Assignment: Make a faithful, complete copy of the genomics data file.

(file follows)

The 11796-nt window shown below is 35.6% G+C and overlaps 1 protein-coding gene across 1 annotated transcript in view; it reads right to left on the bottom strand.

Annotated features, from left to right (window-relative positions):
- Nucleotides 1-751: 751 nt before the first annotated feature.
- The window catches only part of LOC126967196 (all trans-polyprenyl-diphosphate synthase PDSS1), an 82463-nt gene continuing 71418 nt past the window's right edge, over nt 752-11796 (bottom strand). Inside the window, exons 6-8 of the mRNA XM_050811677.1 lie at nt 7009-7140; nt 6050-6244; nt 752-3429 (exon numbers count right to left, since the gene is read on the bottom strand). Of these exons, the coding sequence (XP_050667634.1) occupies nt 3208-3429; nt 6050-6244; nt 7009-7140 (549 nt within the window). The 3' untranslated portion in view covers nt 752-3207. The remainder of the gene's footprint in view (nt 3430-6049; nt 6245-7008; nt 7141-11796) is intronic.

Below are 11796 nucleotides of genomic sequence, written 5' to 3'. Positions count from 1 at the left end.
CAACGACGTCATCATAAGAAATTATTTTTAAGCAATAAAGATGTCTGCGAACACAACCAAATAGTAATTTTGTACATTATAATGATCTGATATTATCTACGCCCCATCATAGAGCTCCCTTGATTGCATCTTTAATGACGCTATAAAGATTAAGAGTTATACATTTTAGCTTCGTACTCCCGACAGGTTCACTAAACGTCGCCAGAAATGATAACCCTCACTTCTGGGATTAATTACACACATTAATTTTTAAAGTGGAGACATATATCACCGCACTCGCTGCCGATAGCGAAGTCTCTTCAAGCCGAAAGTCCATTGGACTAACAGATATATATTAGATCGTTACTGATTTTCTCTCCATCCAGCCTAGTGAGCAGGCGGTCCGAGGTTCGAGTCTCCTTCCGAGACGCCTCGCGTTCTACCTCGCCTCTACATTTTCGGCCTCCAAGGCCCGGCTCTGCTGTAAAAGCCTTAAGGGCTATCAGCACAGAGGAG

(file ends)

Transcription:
The 11796-nt window shown below is 35.6% G+C and overlaps 1 protein-coding gene across 1 annotated transcript in view; it reads right to left on the bottom strand.

Annotated features, from left to right (window-relative positions):
- Nucleotides 1-751: 751 nt before the first annotated feature.
- The window catches only part of LOC126967196 (all trans-polyprenyl-diphosphate synthase PDSS1), an 82463-nt gene continuing 71418 nt past the window's right edge, over nt 752-11796 (bottom strand). Inside the window, exons 6-8 of the mRNA XM_050811677.1 lie at nt 7009-7140; nt 6050-6244; nt 752-3429 (exon numbers count right to left, since the gene is read on the bottom strand). Of these exons, the coding sequence (XP_050667634.1) occupies nt 3208-3429; nt 6050-6244; nt 7009-7140 (549 nt within the window). The 3' untranslated portion in view covers nt 752-3207. The remainder of the gene's footprint in view (nt 3430-6049; nt 6245-7008; nt 7141-11796) is intronic.

Below are 11796 nucleotides of genomic sequence, written 5' to 3'. Positions count from 1 at the left end.
CAACGACGTCATCATAAGAAATTATTTTTAAGCAATAAAGATGTCTGCGAACACAACCAAATAGTAATTTTGTACATTATAATGATCTGATATTATCTACGCCCCATCATAGAGCTCCCTTGATTGCATCTTTAATGACGCTATAAAGATTAAGAGTTATACATTTTAGCTTCGTACTCCCGACAGGTTCACTAAACGTCGCCAGAAATGATAACCCTCACTTCTGGGATTAATTACACACATTAATTTTTAAAGTGGAGACATATATCACCGCACTCGCTGCCGATAGCGAAGTCTCTTCAAGCCGAAAGTCCATTGGACTAACAGATATATATTAGATCGTTACTGATTTTCTCTCCATCCAGCCTAGTGAGCAGGCGGTCCGAGGTTCGAGTCTCCTTCCGAGACGCCTCGCGTTCTACCTCGCCTCTACATTTTCGGCCTCCAAGGCCCGGCTCTGCTGTAAAAGCCTTAAGGGCTATCAGCACAGAGGAG